A debt payoff plan that works
If you've got a mountain of debt, is it better to fight it with a snowball or an avalanche? The
cold truth is that 1 size doesn't fit all.
[Related content: budgeting, debt consolidation, bills, Liz Pulliam Weston, debt]
By Liz Pulliam Weston
If you want to stir up a hornet's nest among personal‐finance bloggers, declare that the
debt snowball is far superior to the debt avalanche, or vice versa.
Most people won't understand what the heck you're talking about, but passionate
adherents of either debt payoff method will spend hours honing their arguments and
Both approaches (which I'll explain in a minute) have their advantages and drawbacks, but
a fistfight over methods is the last thing you need when you're sinking deeper in debt. You
just want to know the best strategy for clawing your way out.
So here's the short version: Any method can work if you free up enough income and apply
it diligently to your debts. But if you want to craft the smartest payoff plan possible, you
shouldn't marry any single approach but instead create a plan that reflects your individual
situation and types of debt.
I have some ideas about how best to do that, but let's define some terms before we go
• Using the debt snowball approach, you order your debts by size and pay off the
smallest first, on the theory that quick wins will keep you motivated. You throw as
much money as possible at your chosen debt while paying the minimums on the
rest. When the targeted debt is gone, you apply the same payment plus the
minimum to the next debt, and so on. The amount you apply to your targeted debt
grows as you pay off each bill, and you pack together those little victories to make a
big dent in what you owe. This method is touted by personal‐finance guru Dave
Ramsey and his many enthusiastic followers.
• With the debt avalanche method, you pay off your debts by interest rate , tackling
the highest rates first. The term was popularized by blogger Flexo at Consumerism
Commentary, although the method has been applied for years by financial planners
and others. The avalanche is the mathematically superior approach because you will
pay less interest and can get out of debt quicker.
• A third method, the debt snowflake, can supplement the other strategies. When you
snowflake, you look for little ways to trim your expenses. Brown‐bagging it today? If
you were "snowflaking," you would apply the $10 you'd saved on lunch directly to
your debts, either the same day or at the end of the week (hopefully combined with
other little snowflakes of savings).
• Finally, because we're getting all chilly, I'll coin a new phrase: debt calving. A glacier
calves when a big chunk of ice shears off its face, typically landing in the water with
a big splash. Debt calving is when you get a big windfall and throw chunks of it at
Before you start freezing out your debts, though, you need to take a closer look at what you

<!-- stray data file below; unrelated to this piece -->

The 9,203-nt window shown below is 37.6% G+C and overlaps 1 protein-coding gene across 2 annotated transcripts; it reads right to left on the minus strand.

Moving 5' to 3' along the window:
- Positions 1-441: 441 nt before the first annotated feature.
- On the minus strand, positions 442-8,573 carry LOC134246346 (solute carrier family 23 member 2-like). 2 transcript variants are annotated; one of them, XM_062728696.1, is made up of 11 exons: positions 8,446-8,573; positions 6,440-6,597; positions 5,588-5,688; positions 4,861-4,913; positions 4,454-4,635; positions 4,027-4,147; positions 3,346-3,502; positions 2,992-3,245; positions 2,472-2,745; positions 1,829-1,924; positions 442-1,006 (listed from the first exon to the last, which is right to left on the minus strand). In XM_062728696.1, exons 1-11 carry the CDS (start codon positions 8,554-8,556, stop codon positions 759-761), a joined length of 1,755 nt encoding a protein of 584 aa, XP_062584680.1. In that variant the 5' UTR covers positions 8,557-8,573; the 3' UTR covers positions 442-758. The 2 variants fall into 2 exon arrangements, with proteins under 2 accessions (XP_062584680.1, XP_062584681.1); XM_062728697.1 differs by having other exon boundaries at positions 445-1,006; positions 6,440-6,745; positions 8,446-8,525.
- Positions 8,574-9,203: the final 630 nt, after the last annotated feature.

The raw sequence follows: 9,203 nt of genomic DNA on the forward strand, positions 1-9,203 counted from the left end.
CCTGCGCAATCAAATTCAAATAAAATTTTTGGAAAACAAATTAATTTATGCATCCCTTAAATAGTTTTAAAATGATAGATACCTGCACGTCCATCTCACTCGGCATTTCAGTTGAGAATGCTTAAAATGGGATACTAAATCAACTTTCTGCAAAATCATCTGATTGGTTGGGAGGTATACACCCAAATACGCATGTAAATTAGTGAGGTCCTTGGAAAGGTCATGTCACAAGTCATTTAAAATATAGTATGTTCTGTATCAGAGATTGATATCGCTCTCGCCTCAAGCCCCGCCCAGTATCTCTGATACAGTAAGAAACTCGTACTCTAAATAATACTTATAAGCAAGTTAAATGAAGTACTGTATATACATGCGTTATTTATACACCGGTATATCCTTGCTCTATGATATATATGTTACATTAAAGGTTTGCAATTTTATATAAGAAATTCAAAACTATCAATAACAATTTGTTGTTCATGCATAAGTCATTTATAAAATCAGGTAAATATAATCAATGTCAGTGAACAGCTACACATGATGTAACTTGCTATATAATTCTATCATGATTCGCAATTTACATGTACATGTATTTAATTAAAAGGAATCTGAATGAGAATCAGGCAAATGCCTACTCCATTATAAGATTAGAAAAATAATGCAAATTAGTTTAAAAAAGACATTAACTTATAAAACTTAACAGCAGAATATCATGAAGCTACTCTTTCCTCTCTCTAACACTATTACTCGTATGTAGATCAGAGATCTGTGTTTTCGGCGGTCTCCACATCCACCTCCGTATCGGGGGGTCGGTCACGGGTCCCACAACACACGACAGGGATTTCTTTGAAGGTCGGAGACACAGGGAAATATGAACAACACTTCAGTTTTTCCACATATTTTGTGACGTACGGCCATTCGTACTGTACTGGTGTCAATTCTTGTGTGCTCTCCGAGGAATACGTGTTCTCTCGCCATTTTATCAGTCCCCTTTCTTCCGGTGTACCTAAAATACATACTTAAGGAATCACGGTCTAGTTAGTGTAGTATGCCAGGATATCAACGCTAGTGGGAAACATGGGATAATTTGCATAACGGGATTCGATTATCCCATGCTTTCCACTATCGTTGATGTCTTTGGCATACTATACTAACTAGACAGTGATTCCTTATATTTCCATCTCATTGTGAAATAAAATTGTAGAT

owe and create a plan. Here's what you do:
List all of your debts
You need an inventory of everything you owe. Go through your bills and pull copies of your
credit reports (get free access annually at AnnualCreditReport.com) to make sure you don't
miss any accounts.
Don't forget to include:
• Credit cards. • Private student • Medical debt.
• Store cards. • Debt
• Mortgages. consolidation
• Gas cards. loans.
• Home equity loans
• Personal loans. or lines of credit. • Collection
• Retirement plan • Business loans.
loans. • Payday loans.
• Auto loans.
• Life insurance • Pawnshop loans.
loans. • Boat loans.
• Title loans.
• Federal student • Other vehicle
loans. loans. • Overdraft
For each debt, you'll need to note whom you owe, how much you owe, the current interest
rate and the minimum payment.
You can typically find the interest rate of a loan on your monthly statement or by calling
your lender to ask. Calculating interest rates for payday advances and overdraft balances is
tougher, but you can figure your annualized interest rate is in the triple digits, so these
should be at the top of your payoff list.
Negotiate for lower rates
Lower interest rates will help you get out of debt faster, so you want to check the
possibilities for getting better rates on each of your debts. Some ideas:
• Consider balance transfer offers, personal loans or peer‐to‐peer lending. You might
be able to get a better credit card interest rate using a balance transfer offer,
although you have to do the math. Fees for these offers usually increase the debt
you're transferring by 3% to 4%, so the interest rate break needs to be big enough
and last long enough to offset the fee.
• You can find offers at CardRatings.com, Bankrate.com and CreditCards.com. Also
check into personal loans from your bank or credit union or a loan from a peer‐to‐
peer site such as Prosper or Lending Club. The rates on these loans are typically
fixed, unlike credit cards rates, which can soar to 30% or more.
• Consolidate federal student loans and choose the longest possible repayment term.
Consolidation will fix your rate if it's variable and may allow you more than the
usual 10 years to pay off your balance. The more debt you have, the longer the
repayment term you can choose. (See "Consolidate your student loans now.")
Stretching your loans over 15, 20 or 30 years will lower your monthly payment for
this good debt so you can throw more money at your toxic debts. Once higher‐
priority debts are paid, you can speed up your student loan payments. If your job
qualifies, you may also be eligible for student loan forgiveness after 10 years.
• Use home equity or retirement plan loans with care. You may be able to lower your
interest rates by using these loans to pay off other debts, but you're also putting
your wealth at considerable risk. For more, read "The 3 worst money moves you can
Categorize your debts